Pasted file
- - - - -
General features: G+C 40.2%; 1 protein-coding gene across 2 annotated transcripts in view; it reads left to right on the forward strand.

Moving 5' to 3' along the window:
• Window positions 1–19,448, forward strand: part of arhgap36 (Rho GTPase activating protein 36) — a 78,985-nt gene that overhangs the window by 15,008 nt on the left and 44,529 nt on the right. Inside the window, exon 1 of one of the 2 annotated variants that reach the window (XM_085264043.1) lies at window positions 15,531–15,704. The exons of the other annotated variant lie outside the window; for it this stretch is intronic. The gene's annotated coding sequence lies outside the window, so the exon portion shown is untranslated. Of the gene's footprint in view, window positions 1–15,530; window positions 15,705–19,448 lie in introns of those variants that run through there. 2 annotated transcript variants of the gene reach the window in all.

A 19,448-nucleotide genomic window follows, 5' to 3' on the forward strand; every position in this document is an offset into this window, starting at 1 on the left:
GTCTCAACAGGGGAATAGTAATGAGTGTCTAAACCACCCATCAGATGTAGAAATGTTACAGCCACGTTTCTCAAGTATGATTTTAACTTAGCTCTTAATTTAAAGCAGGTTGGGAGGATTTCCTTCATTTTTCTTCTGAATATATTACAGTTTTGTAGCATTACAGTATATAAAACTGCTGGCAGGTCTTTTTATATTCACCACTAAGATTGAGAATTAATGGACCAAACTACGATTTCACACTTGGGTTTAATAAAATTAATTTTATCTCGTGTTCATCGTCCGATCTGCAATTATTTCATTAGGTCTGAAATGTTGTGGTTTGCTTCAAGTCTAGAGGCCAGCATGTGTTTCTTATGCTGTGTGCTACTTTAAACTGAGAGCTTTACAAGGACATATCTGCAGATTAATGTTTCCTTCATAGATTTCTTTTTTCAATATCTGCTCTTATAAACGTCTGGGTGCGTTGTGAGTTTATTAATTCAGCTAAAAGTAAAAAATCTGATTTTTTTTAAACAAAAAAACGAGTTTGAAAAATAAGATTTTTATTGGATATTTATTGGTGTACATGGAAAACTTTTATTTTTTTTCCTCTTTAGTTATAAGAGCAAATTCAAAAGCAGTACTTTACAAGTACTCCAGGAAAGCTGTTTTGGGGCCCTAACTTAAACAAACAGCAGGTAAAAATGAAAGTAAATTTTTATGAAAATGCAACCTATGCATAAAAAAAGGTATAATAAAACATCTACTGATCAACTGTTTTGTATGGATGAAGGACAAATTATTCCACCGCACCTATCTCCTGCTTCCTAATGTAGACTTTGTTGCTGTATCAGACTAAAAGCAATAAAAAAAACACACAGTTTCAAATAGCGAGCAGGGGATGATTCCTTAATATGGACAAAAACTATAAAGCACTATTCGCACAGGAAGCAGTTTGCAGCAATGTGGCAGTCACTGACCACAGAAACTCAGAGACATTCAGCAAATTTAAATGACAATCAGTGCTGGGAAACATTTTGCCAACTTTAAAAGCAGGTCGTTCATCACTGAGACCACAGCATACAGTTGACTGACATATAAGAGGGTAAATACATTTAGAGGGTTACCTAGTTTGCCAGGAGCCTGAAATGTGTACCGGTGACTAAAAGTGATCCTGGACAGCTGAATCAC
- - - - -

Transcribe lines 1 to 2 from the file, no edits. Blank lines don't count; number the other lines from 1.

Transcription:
General features: G+C 40.2%; 1 protein-coding gene across 2 annotated transcripts in view; it reads left to right on the forward strand.

Moving 5' to 3' along the window: